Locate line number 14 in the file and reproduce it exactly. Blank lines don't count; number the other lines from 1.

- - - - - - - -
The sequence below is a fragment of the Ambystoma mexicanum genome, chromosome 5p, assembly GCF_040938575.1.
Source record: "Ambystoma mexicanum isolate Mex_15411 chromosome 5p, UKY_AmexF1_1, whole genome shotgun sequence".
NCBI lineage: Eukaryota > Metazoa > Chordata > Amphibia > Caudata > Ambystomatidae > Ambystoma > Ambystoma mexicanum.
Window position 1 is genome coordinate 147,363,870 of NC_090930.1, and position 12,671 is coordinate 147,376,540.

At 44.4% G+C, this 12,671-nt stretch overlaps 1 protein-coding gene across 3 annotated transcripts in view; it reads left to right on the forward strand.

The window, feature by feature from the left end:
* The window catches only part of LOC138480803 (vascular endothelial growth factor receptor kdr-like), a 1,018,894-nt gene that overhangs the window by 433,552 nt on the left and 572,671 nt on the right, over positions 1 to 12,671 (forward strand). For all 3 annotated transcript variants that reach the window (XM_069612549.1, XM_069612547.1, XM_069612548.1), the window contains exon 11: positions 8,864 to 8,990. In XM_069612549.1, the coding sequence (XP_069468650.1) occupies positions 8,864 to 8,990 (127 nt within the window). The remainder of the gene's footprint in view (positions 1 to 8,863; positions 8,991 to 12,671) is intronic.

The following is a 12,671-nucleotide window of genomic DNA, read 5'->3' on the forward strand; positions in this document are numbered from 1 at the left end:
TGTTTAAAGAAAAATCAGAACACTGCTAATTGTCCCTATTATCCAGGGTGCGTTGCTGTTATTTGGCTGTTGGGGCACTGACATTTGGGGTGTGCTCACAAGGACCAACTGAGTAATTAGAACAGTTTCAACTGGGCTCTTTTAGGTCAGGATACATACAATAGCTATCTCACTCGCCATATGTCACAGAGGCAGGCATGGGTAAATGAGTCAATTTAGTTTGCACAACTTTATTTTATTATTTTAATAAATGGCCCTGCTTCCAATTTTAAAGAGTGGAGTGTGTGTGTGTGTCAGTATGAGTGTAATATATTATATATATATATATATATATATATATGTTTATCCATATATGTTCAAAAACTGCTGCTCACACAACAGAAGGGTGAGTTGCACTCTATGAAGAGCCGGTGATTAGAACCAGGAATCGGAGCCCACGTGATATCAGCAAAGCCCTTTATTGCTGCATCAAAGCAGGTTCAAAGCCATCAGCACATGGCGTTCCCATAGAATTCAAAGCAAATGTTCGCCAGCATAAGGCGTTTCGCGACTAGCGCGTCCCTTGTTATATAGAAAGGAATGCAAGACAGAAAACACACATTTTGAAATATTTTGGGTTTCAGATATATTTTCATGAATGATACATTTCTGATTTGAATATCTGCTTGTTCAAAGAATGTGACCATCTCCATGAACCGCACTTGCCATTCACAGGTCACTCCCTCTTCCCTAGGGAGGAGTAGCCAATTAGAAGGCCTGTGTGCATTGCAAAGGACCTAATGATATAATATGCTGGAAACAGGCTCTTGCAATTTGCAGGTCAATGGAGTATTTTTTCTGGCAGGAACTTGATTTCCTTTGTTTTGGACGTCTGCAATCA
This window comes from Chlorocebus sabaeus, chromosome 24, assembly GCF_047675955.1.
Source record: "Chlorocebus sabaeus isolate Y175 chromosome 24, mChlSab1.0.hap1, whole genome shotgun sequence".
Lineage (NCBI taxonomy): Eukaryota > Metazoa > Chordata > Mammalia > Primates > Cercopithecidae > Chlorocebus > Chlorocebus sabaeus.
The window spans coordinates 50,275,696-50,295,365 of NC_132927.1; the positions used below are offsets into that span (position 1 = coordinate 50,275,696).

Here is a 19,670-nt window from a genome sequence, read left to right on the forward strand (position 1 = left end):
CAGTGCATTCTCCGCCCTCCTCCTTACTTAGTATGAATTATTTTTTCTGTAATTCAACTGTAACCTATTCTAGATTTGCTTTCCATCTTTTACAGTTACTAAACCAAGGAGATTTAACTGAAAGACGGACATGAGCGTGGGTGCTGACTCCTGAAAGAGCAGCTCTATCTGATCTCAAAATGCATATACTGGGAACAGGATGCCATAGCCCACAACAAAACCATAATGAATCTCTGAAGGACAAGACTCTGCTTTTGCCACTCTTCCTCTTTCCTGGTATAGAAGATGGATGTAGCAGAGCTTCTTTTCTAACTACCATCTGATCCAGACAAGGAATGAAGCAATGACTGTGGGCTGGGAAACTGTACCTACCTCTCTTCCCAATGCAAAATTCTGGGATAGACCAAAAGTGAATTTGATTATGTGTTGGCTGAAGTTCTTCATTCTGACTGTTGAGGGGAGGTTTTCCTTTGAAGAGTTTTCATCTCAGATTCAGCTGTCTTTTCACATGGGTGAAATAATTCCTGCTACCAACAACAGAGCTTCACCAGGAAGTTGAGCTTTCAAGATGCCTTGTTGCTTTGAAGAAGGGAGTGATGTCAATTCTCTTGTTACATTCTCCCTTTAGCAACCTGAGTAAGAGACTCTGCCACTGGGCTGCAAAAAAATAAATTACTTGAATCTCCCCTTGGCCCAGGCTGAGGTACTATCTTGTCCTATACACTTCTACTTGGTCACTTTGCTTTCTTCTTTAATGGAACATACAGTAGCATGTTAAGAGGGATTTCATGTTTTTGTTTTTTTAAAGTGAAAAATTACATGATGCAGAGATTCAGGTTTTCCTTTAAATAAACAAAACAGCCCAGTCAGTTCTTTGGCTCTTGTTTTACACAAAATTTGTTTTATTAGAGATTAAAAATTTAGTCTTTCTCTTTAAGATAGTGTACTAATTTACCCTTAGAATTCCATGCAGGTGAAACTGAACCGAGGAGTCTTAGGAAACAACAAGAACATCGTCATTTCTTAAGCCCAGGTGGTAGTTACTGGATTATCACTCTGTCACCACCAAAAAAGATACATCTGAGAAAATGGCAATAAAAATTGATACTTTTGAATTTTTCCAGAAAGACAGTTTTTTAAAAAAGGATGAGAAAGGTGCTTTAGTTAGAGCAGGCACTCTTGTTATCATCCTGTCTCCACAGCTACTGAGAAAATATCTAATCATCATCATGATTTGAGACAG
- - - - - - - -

Here is a 19,670-nt window from a genome sequence, read left to right on the forward strand (position 1 = left end):